The main point is practice makes perfect, but the wrong kind of practice is counterproductive. Language skills improve with repetition. Repetition develop habits. The wrong habits can be detrimental to one’s ability to communciate.
To take this example further using English, yes, a person could learn English by watching Downton Abbey. That person will also experience difficulty when speaking English with any person who is not from that time or place.
Any person who isn’t speaking a language in a way that meets the expectation of their audience will be met with some degree of bewilderment.
- Yes, the audience may believe that person is less capable of speaking in appropriate forms (i.e., English according to Downton Abbey)
- They audience may also believe the sender is confused about language. This is the same as when a native English speaker accuses a marginally-fluent immigrant of not speaking the lingua franca. For example, “You’re in America, speak English.” “Learn English.”
- And they may possibly develop an incomplete or inappropriate mental model in order to efficiently translate why / how the sender uses language in this manner. With some degree of politeness, this can exhibit itself in the form of a question like,“Where are you from?” People may believe they are uncouth.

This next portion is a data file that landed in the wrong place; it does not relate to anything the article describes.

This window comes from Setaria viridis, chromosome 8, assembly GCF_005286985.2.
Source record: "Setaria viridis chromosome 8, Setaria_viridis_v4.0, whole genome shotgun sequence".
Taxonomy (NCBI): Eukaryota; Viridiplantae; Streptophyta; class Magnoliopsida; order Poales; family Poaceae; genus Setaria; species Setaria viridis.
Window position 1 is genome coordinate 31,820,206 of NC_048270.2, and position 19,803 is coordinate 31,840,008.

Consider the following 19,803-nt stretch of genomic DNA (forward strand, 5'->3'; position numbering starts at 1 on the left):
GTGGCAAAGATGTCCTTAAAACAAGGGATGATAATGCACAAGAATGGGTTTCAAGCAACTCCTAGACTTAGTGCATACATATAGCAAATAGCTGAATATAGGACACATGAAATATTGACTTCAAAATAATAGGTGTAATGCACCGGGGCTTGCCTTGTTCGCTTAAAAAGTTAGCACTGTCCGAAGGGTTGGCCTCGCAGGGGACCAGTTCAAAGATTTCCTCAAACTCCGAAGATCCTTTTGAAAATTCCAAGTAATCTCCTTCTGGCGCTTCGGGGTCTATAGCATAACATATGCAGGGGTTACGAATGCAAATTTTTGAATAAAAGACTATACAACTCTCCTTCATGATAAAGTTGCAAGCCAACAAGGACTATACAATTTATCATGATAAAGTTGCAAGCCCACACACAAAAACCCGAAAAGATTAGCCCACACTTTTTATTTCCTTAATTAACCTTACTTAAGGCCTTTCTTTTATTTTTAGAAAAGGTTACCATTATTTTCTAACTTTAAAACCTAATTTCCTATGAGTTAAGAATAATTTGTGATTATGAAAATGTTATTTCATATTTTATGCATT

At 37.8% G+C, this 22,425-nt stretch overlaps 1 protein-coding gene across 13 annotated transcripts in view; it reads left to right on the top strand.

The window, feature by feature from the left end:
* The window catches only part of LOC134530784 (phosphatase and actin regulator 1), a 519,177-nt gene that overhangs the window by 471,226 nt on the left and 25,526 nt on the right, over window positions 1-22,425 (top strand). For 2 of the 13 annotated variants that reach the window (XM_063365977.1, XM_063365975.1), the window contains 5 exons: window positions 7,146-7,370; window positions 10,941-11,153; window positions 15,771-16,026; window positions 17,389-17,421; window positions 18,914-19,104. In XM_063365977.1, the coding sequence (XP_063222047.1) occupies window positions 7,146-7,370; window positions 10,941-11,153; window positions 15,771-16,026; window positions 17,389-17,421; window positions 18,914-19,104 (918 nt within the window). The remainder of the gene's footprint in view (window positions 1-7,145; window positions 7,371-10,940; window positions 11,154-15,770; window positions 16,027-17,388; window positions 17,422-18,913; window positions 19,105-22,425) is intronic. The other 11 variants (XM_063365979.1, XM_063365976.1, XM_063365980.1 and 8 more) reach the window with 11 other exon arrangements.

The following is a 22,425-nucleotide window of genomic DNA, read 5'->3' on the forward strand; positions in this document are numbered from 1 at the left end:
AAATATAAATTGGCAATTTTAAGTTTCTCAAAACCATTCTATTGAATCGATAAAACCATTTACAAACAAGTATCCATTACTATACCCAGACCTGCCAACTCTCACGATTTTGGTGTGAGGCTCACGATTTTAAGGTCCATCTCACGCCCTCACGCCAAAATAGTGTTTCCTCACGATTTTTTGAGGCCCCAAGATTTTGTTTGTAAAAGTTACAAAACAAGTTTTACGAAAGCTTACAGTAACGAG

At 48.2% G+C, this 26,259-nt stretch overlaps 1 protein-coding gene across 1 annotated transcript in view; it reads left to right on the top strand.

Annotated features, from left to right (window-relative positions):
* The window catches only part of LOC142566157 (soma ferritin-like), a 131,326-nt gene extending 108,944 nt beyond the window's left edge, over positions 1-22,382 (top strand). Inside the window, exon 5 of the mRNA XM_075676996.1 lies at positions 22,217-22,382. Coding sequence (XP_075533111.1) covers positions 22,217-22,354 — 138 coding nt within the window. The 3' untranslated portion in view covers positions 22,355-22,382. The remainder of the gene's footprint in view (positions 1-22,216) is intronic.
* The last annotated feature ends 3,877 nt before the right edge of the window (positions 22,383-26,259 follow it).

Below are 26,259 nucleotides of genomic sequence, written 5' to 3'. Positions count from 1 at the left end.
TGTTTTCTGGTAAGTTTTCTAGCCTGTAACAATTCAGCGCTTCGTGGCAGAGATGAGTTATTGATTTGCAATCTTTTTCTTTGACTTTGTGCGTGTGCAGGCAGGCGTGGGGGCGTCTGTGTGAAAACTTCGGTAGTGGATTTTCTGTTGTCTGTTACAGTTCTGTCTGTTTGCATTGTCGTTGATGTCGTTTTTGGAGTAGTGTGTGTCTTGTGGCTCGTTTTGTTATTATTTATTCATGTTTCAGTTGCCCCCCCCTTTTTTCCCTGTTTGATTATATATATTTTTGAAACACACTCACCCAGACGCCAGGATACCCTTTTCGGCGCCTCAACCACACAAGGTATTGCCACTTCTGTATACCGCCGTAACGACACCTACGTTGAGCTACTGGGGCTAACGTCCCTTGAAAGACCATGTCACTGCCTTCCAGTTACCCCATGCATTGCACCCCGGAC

It may also manifest itself as an assumption, which locals have a tendency to do around here. Not all assumptions are harmful, although some of them can be perceived as negative to some senders.
Final words. A foreign Chinese learner can choose to ignore the local receiver’s point of view, therefore weaponizing their use of the Chinese language. Meanwhile, the receiver is often trying to figure out how to use English in a more effective way. Over time, this disparity can create friction.
Or as I wrote, one could “learn Chinese outside the classroom” and adapt, expand and expose themselves to the contexts in which they will use these language skills.